Inflection Point? How Much Change Are We Really Facing?

I am trying to figure out how much I care, as a businessman (as opposed to an actual living, breathing human being), about the chaos swirling around us.  Every day’s news seems more the stuff of a dramatic conceit of someone’s next thriller than reality.  Throw in a car chase and some sex, and we’ve got a movie.  (The North Carolina sexting scandal doesn’t really get us there for this purpose.)

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CMBS On The Perp Walk: We Are Being Set Up!

Folks, last week I made the point that it’s extremely important to confront negative narratives about our industry before they take hold, creep into the interstices between things that are true and then somehow ossified into received wisdom.  So, taking on board my own advice, which shockingly I find compelling, I want to sound the alarm about a recent Wall Street Journal story concerning the misstatement of net operating income in our industry (I only wish I could qualify as an influencer here.  I read about two teens with millions of followers this weekend; they talk about stuff like..their hair.  Is there anyone out there that wants to know about my hair?). Continue Reading

LIBORCast: Interest Rate Caps, Derivatives and Value Transfer with Chatham Financial

In the fourth installment of our new LIBORcast program, Matthew Hays and Jonathan Gaynor discussed interest rate caps, derivatives and value transfer with Chatham Financial’s Rob Mangrelli and Matt Hoffman.  Tune in to hear about the cost of a SOFR interest rate cap, adoption of the ISDA protocol and rate fragmentation in the post-LIBOR market.

By the way, this podcasting thing might be catching on because you can hear Rick Jones speaking about the challenges of driving engagement with and the complexity of the LIBOR transition on last week’s Bankshot podcast.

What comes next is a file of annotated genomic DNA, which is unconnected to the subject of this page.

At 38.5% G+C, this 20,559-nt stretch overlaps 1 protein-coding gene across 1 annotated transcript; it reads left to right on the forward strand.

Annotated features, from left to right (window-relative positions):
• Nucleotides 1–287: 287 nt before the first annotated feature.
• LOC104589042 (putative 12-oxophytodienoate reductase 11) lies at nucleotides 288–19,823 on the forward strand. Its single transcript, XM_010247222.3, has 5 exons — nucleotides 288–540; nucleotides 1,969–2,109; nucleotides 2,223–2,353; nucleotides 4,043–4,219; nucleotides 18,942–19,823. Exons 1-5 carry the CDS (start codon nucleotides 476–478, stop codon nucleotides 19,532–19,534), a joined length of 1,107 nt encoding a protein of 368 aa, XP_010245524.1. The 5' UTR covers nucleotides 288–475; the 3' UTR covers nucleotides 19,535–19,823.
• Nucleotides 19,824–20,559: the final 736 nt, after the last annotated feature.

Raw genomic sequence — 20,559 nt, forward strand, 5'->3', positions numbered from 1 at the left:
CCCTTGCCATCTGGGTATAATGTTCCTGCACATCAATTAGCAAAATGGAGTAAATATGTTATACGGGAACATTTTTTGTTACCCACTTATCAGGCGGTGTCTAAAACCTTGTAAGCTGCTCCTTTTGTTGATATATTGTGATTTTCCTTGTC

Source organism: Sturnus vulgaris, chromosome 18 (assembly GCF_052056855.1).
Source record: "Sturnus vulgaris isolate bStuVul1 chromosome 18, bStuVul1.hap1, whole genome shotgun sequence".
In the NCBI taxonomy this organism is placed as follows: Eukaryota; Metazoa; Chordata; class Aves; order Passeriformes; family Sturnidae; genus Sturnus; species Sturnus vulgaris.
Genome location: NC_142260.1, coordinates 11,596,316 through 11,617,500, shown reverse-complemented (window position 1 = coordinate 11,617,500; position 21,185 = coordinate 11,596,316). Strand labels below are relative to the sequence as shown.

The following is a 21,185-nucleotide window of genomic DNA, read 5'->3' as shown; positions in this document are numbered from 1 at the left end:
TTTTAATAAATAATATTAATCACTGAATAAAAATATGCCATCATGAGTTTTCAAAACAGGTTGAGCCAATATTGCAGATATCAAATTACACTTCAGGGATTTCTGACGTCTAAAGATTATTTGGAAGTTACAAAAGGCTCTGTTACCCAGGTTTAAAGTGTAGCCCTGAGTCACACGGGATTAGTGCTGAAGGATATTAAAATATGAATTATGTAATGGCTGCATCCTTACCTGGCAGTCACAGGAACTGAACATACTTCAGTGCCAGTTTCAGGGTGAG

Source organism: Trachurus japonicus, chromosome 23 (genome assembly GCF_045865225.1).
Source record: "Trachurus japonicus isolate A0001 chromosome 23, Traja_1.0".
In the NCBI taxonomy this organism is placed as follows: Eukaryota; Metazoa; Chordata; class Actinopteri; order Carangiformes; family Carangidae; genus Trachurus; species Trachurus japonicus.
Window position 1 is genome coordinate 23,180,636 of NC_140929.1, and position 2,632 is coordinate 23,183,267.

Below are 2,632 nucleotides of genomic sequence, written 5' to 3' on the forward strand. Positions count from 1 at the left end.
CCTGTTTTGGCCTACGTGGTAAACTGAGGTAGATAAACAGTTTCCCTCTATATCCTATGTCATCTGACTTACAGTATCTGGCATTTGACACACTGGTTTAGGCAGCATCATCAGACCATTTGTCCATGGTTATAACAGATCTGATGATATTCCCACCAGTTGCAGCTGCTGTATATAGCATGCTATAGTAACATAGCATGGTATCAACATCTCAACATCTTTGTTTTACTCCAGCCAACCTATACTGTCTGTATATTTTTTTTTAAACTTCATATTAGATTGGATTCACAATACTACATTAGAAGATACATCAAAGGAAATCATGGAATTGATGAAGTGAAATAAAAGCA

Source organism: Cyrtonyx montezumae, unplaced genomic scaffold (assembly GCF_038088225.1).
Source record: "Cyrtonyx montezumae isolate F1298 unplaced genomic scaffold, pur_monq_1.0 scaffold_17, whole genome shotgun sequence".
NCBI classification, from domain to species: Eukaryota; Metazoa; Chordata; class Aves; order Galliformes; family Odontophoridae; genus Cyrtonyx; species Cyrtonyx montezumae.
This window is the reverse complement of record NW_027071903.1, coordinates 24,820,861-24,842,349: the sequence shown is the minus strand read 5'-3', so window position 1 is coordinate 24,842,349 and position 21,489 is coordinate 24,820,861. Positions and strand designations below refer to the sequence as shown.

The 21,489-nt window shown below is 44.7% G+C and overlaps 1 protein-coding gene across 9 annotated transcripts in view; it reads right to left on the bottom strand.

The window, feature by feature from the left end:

There’s a New Black Swan in Town and It’s After Us!

We have virtually no bandwidth to deal with anything other than the pandemic, do we?  The marches of every conversation begin with “you’re okay, I trust” and end with “take care” and now we really mean that.  It’s exhausting, isn’t it?  It’s hard to even remember the “time before.”

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Volcker Rule Amendment: Trending Towards Flexibility

After much anticipation and expectation, on June 25, 2020, the Federal Reserve Board, CFTC, FDIC, OCC, and SEC (the “agencies”) finalized an amendment to Section 13 of the Bank Holding Company Act, commonly known as the Volcker Rule, which among other things prohibits banking entities from sponsoring or acquiring ownership interests in “covered funds.”  Covered funds are entities that would be investment companies but for exemptions provided under Sections 3(c)(1) or 3(c)(7) of the Investment Company Act, and generally include private equity funds and hedge funds.  The final rule, which goes into effect on October 1, mostly follows what the agencies had signaled to everyone back in the mask and quarantine-free days of January when it released proposed changes that are largely adopted in the final rule. Continue Reading